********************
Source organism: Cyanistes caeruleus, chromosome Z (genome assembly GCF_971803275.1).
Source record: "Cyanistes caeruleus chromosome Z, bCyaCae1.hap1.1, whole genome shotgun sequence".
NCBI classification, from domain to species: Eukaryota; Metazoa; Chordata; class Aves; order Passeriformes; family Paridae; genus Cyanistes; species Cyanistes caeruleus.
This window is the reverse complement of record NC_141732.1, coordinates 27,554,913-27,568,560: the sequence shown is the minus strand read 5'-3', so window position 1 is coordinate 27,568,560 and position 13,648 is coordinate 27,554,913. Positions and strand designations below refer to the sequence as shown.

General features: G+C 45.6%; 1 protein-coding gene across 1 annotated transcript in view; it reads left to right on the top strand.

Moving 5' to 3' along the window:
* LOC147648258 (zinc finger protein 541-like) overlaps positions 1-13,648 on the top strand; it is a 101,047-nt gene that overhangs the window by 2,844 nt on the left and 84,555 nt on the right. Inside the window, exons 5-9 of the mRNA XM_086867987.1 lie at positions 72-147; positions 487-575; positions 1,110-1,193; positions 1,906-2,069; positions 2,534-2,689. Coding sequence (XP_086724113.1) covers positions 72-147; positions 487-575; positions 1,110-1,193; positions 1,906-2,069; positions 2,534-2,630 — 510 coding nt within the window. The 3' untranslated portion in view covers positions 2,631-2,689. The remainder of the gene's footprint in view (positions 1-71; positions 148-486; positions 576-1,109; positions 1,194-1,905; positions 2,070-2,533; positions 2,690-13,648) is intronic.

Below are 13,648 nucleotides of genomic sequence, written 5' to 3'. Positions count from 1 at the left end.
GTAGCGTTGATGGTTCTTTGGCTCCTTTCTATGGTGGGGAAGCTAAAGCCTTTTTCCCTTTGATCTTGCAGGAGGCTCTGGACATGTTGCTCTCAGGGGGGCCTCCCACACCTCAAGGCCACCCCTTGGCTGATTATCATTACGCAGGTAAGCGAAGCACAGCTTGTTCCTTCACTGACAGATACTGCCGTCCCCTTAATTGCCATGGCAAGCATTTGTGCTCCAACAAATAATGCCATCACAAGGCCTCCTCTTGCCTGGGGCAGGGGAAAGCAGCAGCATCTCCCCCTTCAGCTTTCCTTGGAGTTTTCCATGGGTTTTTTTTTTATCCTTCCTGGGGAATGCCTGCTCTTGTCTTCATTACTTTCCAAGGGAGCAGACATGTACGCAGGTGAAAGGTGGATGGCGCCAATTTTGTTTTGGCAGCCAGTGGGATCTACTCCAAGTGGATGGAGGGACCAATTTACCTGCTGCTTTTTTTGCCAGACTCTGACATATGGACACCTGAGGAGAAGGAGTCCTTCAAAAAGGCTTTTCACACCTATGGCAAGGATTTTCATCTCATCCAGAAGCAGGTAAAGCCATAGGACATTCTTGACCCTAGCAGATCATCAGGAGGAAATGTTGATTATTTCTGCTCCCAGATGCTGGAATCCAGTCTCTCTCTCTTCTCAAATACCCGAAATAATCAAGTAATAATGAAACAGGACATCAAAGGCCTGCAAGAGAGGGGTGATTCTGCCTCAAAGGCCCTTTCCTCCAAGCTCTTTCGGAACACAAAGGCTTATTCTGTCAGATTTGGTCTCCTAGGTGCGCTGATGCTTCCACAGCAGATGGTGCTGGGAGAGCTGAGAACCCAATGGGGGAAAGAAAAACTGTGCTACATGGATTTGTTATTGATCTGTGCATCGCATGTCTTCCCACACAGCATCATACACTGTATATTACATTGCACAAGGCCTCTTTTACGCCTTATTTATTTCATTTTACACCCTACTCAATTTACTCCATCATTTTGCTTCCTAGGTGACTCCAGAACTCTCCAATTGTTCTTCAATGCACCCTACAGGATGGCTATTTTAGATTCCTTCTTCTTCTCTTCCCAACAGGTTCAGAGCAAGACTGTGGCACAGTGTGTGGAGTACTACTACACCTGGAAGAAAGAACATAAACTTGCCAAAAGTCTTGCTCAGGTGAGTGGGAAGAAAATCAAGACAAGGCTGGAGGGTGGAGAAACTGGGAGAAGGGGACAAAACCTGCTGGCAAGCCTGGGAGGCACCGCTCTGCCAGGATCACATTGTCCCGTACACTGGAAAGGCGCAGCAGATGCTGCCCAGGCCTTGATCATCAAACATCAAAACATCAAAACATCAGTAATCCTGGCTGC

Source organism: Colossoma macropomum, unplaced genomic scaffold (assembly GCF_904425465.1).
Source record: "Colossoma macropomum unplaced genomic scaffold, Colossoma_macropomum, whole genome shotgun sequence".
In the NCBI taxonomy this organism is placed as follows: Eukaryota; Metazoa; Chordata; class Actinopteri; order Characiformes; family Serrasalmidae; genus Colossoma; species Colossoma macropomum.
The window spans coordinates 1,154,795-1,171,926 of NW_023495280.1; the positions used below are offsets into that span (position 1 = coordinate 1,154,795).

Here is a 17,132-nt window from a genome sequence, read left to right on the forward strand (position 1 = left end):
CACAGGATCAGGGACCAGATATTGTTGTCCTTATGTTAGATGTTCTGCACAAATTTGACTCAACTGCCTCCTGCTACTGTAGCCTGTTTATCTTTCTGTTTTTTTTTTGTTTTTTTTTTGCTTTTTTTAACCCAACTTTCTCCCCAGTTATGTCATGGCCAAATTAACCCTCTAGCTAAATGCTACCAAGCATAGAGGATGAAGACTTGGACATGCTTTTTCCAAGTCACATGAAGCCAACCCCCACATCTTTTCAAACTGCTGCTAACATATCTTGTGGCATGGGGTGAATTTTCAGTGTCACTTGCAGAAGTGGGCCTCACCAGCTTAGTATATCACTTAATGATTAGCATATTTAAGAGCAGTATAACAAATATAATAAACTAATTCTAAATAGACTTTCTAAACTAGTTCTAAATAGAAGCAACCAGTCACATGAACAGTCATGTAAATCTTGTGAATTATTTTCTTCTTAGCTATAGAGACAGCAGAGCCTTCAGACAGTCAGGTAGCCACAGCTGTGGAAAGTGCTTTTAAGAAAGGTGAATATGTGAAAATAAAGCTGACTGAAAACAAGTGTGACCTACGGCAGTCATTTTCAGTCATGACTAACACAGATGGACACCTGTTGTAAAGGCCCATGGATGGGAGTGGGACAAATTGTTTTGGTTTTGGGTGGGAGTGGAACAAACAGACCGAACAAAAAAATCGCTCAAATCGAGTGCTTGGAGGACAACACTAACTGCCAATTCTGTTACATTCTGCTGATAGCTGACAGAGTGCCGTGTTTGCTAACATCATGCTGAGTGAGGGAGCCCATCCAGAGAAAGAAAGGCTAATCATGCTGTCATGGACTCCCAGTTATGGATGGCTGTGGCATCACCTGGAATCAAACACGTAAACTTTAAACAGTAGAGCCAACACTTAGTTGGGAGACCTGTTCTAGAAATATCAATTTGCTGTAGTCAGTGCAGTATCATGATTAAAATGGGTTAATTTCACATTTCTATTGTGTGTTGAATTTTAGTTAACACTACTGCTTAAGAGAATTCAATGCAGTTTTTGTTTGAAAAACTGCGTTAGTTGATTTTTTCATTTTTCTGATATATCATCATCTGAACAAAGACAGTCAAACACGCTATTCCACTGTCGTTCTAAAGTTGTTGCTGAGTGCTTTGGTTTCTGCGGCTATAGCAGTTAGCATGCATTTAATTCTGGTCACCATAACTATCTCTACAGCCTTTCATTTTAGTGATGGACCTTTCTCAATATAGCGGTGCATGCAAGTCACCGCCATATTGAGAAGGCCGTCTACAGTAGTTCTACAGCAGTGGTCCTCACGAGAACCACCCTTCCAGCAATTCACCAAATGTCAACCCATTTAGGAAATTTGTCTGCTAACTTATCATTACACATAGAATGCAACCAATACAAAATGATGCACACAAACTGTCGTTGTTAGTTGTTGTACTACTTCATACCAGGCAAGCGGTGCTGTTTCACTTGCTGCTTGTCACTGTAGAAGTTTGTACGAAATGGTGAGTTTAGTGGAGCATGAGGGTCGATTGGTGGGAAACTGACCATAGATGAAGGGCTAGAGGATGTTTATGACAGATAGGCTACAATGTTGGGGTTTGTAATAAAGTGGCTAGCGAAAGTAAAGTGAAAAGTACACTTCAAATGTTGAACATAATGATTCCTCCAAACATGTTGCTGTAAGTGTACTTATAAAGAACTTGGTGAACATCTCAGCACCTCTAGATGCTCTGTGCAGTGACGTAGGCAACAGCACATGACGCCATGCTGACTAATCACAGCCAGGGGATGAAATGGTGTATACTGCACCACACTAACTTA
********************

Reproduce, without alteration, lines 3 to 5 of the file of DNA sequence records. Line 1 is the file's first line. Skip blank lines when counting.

NCBI classification, from domain to species: Eukaryota; Metazoa; Chordata; class Aves; order Passeriformes; family Paridae; genus Cyanistes; species Cyanistes caeruleus.
This window is the reverse complement of record NC_141732.1, coordinates 27,554,913-27,568,560: the sequence shown is the minus strand read 5'-3', so window position 1 is coordinate 27,568,560 and position 13,648 is coordinate 27,554,913. Positions and strand designations below refer to the sequence as shown.

General features: G+C 45.6%; 1 protein-coding gene across 1 annotated transcript in view; it reads left to right on the top strand.